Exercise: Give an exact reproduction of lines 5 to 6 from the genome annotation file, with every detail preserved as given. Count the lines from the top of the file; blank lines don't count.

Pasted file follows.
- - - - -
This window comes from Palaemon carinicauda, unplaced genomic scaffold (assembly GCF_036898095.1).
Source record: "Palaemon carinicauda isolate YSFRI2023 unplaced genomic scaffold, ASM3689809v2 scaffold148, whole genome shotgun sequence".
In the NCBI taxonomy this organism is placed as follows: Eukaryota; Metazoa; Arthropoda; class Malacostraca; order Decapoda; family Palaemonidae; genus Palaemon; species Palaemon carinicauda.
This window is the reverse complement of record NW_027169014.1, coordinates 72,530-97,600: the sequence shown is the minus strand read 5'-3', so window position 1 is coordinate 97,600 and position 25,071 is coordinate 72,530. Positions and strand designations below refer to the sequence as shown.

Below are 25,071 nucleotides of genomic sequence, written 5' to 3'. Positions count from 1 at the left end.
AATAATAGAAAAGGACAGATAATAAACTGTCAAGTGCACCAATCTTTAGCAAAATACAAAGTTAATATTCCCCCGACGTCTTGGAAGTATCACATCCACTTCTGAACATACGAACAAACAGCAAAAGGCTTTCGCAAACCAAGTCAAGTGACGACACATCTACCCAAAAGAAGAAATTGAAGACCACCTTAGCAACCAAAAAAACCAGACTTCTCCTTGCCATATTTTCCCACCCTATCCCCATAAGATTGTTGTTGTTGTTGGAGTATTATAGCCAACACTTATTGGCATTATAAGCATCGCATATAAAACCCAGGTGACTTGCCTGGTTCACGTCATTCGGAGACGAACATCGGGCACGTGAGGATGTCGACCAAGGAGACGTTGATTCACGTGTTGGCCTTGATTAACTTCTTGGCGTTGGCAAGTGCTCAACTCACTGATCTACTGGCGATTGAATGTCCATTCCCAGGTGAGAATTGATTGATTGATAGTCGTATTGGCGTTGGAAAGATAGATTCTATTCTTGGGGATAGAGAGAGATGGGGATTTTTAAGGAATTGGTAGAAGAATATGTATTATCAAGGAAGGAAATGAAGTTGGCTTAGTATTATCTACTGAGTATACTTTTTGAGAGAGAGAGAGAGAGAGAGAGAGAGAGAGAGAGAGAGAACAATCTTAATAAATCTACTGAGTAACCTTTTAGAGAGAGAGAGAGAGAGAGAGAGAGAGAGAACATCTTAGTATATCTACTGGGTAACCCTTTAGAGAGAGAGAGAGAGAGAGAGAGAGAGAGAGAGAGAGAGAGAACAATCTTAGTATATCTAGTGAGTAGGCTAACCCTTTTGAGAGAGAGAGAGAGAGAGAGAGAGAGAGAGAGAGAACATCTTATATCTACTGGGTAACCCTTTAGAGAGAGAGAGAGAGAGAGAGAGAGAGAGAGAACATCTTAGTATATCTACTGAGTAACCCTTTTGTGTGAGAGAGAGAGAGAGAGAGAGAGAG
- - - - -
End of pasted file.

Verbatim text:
Below are 25,071 nucleotides of genomic sequence, written 5' to 3'. Positions count from 1 at the left end.
AATAATAGAAAAGGACAGATAATAAACTGTCAAGTGCACCAATCTTTAGCAAAATACAAAGTTAATATTCCCCCGACGTCTTGGAAGTATCACATCCACTTCTGAACATACGAACAAACAGCAAAAGGCTTTCGCAAACCAAGTCAAGTGACGACACATCTACCCAAAAGAAGAAATTGAAGACCACCTTAGCAACCAAAAAAACCAGACTTCTCCTTGCCATATTTTCCCACCCTATCCCCATAAGATTGTTGTTGTTGTTGGAGTATTATAGCCAACACTTATTGGCATTATAAGCATCGCATATAAAACCCAGGTGACTTGCCTGGTTCACGTCATTCGGAGACGAACATCGGGCACGTGAGGATGTCGACCAAGGAGACGTTGATTCACGTGTTGGCCTTGATTAACTTCTTGGCGTTGGCAAGTGCTCAACTCACTGATCTACTGGCGATTGAATGTCCATTCCCAGGTGAGAATTGATTGATTGATAGTCGTATTGGCGTTGGAAAGATAGATTCTATTCTTGGGGATAGAGAGAGATGGGGATTTTTAAGGAATTGGTAGAAGAATATGTATTATCAAGGAAGGAAATGAAGTTGGCTTAGTATTATCTACTGAGTATACTTTTTGAGAGAGAGAGAGAGAGAGAGAGAGAGAGAGAGAGAGAGAACAATCTTAATAAATCTACTGAGTAACCTTTTAGAGAGAGAGAGAGAGAGAGAGAGAGAGAGAACATCTTAGTATATCTACTGGGTAACCCTTTAGAGAGAGAGAGAGAGAGAGAGAGAGAGAGAGAGAGAGAGAGAACAATCTTAGTATATCTAGTGAGTAGGCTAACCCTTTTGAGAGAGAGAGAGAGAGAGAGAGAGAGAGAGAGAGAACATCTTATATCTACTGGGTAACCCTTTAGAGAGAGAGAGAGAGAGAGAGAGAGAGAGAGAACATCTTAGTATATCTACTGAGTAACCCTTTTGTGTGAGAGAGAGAGAGAGAGAGAGAGAG